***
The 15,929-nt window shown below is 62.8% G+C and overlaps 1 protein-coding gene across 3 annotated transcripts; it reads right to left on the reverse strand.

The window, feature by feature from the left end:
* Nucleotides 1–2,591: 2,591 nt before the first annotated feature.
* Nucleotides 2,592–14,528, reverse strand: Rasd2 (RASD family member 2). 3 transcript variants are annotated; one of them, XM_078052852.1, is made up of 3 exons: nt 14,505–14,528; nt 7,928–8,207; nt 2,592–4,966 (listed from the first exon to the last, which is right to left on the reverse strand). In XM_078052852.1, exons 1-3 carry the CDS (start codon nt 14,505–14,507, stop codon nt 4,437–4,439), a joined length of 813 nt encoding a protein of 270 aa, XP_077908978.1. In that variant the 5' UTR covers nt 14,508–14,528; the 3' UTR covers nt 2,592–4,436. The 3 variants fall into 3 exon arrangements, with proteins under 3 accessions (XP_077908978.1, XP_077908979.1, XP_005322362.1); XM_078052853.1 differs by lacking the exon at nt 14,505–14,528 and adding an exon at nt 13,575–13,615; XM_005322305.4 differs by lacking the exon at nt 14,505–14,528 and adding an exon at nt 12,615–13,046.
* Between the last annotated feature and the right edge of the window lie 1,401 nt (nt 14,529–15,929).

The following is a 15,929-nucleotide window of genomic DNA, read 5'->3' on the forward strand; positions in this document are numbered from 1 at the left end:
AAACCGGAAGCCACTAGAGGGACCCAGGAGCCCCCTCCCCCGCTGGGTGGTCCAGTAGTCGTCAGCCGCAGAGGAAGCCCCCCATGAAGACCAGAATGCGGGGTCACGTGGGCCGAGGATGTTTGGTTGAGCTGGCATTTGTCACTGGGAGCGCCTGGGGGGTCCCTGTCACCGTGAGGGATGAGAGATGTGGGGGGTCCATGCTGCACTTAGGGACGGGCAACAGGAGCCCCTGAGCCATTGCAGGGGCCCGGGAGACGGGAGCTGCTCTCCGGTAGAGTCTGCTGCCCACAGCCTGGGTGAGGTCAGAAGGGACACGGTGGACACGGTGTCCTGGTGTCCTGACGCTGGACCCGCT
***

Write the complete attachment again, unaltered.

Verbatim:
The 15,929-nt window shown below is 62.8% G+C and overlaps 1 protein-coding gene across 3 annotated transcripts; it reads right to left on the reverse strand.

The window, feature by feature from the left end:
* Nucleotides 1–2,591: 2,591 nt before the first annotated feature.
* Nucleotides 2,592–14,528, reverse strand: Rasd2 (RASD family member 2). 3 transcript variants are annotated; one of them, XM_078052852.1, is made up of 3 exons: nt 14,505–14,528; nt 7,928–8,207; nt 2,592–4,966 (listed from the first exon to the last, which is right to left on the reverse strand). In XM_078052852.1, exons 1-3 carry the CDS (start codon nt 14,505–14,507, stop codon nt 4,437–4,439), a joined length of 813 nt encoding a protein of 270 aa, XP_077908978.1. In that variant the 5' UTR covers nt 14,508–14,528; the 3' UTR covers nt 2,592–4,436. The 3 variants fall into 3 exon arrangements, with proteins under 3 accessions (XP_077908978.1, XP_077908979.1, XP_005322362.1); XM_078052853.1 differs by lacking the exon at nt 14,505–14,528 and adding an exon at nt 13,575–13,615; XM_005322305.4 differs by lacking the exon at nt 14,505–14,528 and adding an exon at nt 12,615–13,046.
* Between the last annotated feature and the right edge of the window lie 1,401 nt (nt 14,529–15,929).

The following is a 15,929-nucleotide window of genomic DNA, read 5'->3' on the forward strand; positions in this document are numbered from 1 at the left end:
AAACCGGAAGCCACTAGAGGGACCCAGGAGCCCCCTCCCCCGCTGGGTGGTCCAGTAGTCGTCAGCCGCAGAGGAAGCCCCCCATGAAGACCAGAATGCGGGGTCACGTGGGCCGAGGATGTTTGGTTGAGCTGGCATTTGTCACTGGGAGCGCCTGGGGGGTCCCTGTCACCGTGAGGGATGAGAGATGTGGGGGGTCCATGCTGCACTTAGGGACGGGCAACAGGAGCCCCTGAGCCATTGCAGGGGCCCGGGAGACGGGAGCTGCTCTCCGGTAGAGTCTGCTGCCCACAGCCTGGGTGAGGTCAGAAGGGACACGGTGGACACGGTGTCCTGGTGTCCTGACGCTGGACCCGCT